Project Name 
Dam Removal and Stream Restoration in Florida  

Location  
FL, Gadsden/Sarasota/Volusia 

Project Funding 
$ 600,000   

Project Description 
This project will remove an earthen dam located on private lands which are tributaries to the Apalachicola River a weir dam on the Myakka River, and a barrier on the Econlockhatchee River. The project will benefit five federally listed mussels, Gulf sturgeon, and Florida manatee. Obsolete or poorly designed dams, culverts, stream crossings, and levees keep fish, and other aquatic species from moving freely to feed, migrate, and reproduce.  These challenges put fish populations at risk and undermine the health of the rivers. 
 
The National Fish Passage Program combines technical expertise with a track record of success. 

Implemented primarily through the Service's Fish and Wildlife Conservation Offices, the National Fish Passage Program provides financial and technical assistance to partners across the country. Since 1999, the program has worked with over 2,000 local communities, Tribes, and private landowners to remove or bypass over 3,400 barriers to fish passage and reopen access to over 61,000 miles of upstream habitat for fish and other animals. Staff have expertise in fish migration and biology as well as financial, engineering, and planning assistance to communities, Tribes, and landowners to help them remove barriers and restore rivers for the benefit both fish and people.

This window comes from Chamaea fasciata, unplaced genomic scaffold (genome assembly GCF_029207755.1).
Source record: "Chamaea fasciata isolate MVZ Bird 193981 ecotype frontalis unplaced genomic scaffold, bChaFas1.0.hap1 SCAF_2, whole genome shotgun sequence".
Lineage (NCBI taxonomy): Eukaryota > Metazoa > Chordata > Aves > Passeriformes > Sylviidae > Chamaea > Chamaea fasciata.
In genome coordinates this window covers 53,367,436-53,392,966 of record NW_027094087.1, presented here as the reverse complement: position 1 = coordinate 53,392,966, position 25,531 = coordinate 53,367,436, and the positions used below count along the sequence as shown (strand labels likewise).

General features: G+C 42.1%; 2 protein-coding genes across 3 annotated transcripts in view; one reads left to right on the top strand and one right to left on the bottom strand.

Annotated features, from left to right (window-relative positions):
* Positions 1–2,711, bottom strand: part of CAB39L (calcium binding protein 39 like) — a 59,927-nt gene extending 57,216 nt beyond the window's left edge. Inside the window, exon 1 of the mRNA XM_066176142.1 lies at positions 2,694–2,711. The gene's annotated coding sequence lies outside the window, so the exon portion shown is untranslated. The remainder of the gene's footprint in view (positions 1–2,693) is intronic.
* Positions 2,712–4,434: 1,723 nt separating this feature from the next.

Fish passage project proposals can be initiated by any individual, organization, government, or agency. However, proposals must be submitted and completed in cooperation with a Fish and Wildlife Conservation Office. (Please note that fish passage projects being used for federal or state compensatory mitigation or required by existing federal or state regulatory programs are not eligible for funding through the National Fish Passage Program.) 

 CONTACT A FISH PASSAGE COORDINATOR IN YOUR AREA TO GET STARTED. 

Species

Programs

The Fish Passage Program works with local communities on a voluntary basis to restore rivers and conserve our nation’s aquatic resources by removing or bypassing barriers. Our projects benefit both fish and people.